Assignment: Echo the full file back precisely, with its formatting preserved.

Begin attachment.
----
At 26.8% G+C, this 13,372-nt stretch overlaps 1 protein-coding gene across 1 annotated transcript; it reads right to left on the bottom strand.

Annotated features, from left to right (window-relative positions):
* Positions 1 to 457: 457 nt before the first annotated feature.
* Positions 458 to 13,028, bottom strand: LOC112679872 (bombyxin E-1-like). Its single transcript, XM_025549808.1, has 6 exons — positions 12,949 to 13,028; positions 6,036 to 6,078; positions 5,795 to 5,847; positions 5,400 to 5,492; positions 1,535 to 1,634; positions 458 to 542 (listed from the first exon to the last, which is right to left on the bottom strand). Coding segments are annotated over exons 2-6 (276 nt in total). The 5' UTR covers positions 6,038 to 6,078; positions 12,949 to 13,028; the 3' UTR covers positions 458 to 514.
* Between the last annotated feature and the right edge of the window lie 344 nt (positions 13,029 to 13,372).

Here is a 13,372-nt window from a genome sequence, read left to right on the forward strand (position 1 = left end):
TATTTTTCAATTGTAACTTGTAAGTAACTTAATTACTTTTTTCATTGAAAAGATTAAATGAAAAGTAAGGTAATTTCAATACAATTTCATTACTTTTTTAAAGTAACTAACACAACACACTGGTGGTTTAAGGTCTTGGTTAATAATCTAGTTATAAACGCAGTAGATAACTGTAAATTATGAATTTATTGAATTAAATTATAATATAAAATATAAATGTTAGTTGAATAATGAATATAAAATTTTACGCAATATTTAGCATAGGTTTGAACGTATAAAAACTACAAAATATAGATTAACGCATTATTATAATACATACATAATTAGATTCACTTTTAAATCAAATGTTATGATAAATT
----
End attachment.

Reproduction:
At 26.8% G+C, this 13,372-nt stretch overlaps 1 protein-coding gene across 1 annotated transcript; it reads right to left on the bottom strand.

Annotated features, from left to right (window-relative positions):
* Positions 1 to 457: 457 nt before the first annotated feature.
* Positions 458 to 13,028, bottom strand: LOC112679872 (bombyxin E-1-like). Its single transcript, XM_025549808.1, has 6 exons — positions 12,949 to 13,028; positions 6,036 to 6,078; positions 5,795 to 5,847; positions 5,400 to 5,492; positions 1,535 to 1,634; positions 458 to 542 (listed from the first exon to the last, which is right to left on the bottom strand). Coding segments are annotated over exons 2-6 (276 nt in total). The 5' UTR covers positions 6,038 to 6,078; positions 12,949 to 13,028; the 3' UTR covers positions 458 to 514.
* Between the last annotated feature and the right edge of the window lie 344 nt (positions 13,029 to 13,372).

Here is a 13,372-nt window from a genome sequence, read left to right on the forward strand (position 1 = left end):
TATTTTTCAATTGTAACTTGTAAGTAACTTAATTACTTTTTTCATTGAAAAGATTAAATGAAAAGTAAGGTAATTTCAATACAATTTCATTACTTTTTTAAAGTAACTAACACAACACACTGGTGGTTTAAGGTCTTGGTTAATAATCTAGTTATAAACGCAGTAGATAACTGTAAATTATGAATTTATTGAATTAAATTATAATATAAAATATAAATGTTAGTTGAATAATGAATATAAAATTTTACGCAATATTTAGCATAGGTTTGAACGTATAAAAACTACAAAATATAGATTAACGCATTATTATAATACATACATAATTAGATTCACTTTTAAATCAAATGTTATGATAAATT